NEW YORK (CBSNewYork/AP) — The “creepy clown” trend has arrived in New York City following a frightening incident in the subway.
A 19-year-old man was trying to get off a 6 train at 96th Street last Wednesday when a man in a clown outfit blocked his exit. The man pushed his way past the clown, who then pulled out what appeared to be a large kitchen knife.
The teen ran up the stairs, exiting the station and went to a hospital to report the incident.
Police canvassed the area but didn’t find the clown.
Reports of menacing clowns have been spreading across the U.S., fueled largely by social media, and authorities say they are being forced to take them seriously as a potential threat to public safety, particularly at schools.
It’s not the only time a creepy clown has been spotted in our area wielding a knife.
On Long Island, police said a 14-year-old boy had just left Malverne High School Wednesday afternoon and was crossing the nearby town line into Lakeview when the he said a person dressed in a white clown mask and red wig approached him from behind with a large kitchen knife.
The teen claimed to have run through the alleyway onto Jefferson Avenue and then to Langdon Boulevard, after which point the clown was no longer there, police said.
Ciayra Brown and many other Malverne High School students were shaken by the incident.
“At this point it’s beyond a prank,” Brown told CBS2’s Janelle Burrell. “They’re carrying weapons, so at this point it’s a crime.”
“That’s my worst fear… a middle schooler or elementary schooler walking home and they get attacked,” Brown added.
Nadia Daley, 12, said she has heard a lot of scary stories.
“At first I didn’t really believe it. but now I see, because one of my friends showed me that they saw a clown with a knife sitting on the swings just a couple blocks from here — with a knife — and a kind of got really scared,” Nadia said.
“I’m just really nervous about all these clowns because on social media, everyone’s sending me this stuff about how clowns are like killing people and like stalking them,” added student Amaya Poole.
According to Nassau County Police Detective Richard Lebrun, patrols will be increased across the county and police are taking the incident as a serious threat.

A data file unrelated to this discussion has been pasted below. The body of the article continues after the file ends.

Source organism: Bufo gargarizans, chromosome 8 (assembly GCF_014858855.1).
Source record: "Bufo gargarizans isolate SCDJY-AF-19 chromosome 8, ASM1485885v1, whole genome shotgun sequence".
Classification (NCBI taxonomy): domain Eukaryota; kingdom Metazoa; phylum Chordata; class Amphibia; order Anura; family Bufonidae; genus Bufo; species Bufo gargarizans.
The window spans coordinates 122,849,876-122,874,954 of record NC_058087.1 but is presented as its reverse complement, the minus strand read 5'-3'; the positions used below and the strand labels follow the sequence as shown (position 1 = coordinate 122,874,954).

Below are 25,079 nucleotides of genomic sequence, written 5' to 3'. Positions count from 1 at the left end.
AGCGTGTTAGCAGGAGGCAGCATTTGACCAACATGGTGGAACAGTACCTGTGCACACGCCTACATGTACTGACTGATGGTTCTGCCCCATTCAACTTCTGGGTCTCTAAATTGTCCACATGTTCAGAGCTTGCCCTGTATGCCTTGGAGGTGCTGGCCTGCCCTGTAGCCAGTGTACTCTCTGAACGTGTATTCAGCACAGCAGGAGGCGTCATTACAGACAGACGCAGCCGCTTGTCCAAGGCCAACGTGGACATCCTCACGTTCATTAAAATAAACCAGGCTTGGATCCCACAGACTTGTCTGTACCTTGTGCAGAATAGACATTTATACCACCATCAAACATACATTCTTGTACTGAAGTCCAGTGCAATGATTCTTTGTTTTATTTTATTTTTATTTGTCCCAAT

Investigators say if the clown is caught, they will be arrested and could face up to one year in jail for possession of a weapon.
The clown was described as 6 feet tall with a thin build.
In Fair Lawn, New Jersey, clown masks were confiscated during an arrest around 1 a.m. Wednesday. The masks were found along with marijuana and a knife inside of a pickup truck, police said.
Investigators said the people in the truck had been hanging out of the vehicle wearing the masks and yelling at other drivers.
An 18-year-old passenger was arrested and the 19-year-old driver was ticketed for reckless driving.
In another case, a 12-year-old girl was arrested in Toms River, New Jersey this week for allegedly posting a violent threat online directed at a local school.
Several hundred University of Connecticut students gathered late Monday in a cemetery, ready to do battle with clowns they had heard might be lurking among the headstones. Police determined that the rumors were a hoax.
Similar incidents have been reported at schools across the country, including Penn State University, where more than 500 students showed up early Tuesday to hunt for clowns.
Child development experts said the clown craze is growing because of social media, and the fear children have is being fed by the amount of time they spend online.
“In this day and age of social media and hype and rumor, clowns are the new form of terrorism for some children,” child development expert Alane Fagin told CBS2’s Hazel Sanchez.
Fagin said parents need to limit the time their kids spend online.
“We’ve got to be very careful not to fuel the fear,” she said. “There’s an awful lot of information out there that is absolutely false.”
Fagin also said parents should not dismiss children’s fears, but should acknowledge the fear sand give the children assurance.
“The police are looking into any possible threat, so police and adults will keep kids safe,” she said.
Meanwhile, police departments, including the NYPD, are warning the public and even taking to social media urging people not to take part.
“Across the country we’ve seen this trend, we have about 20 states involved in clown threats, clown sightings, clown crimes,” said NYPD Intelligence and Counterterrorism Deputy Commissioner John Miller.
Unusual creepy clown reports started popping up in South Carolina back in August, but since then the stories have spread to nearly a dozen states.
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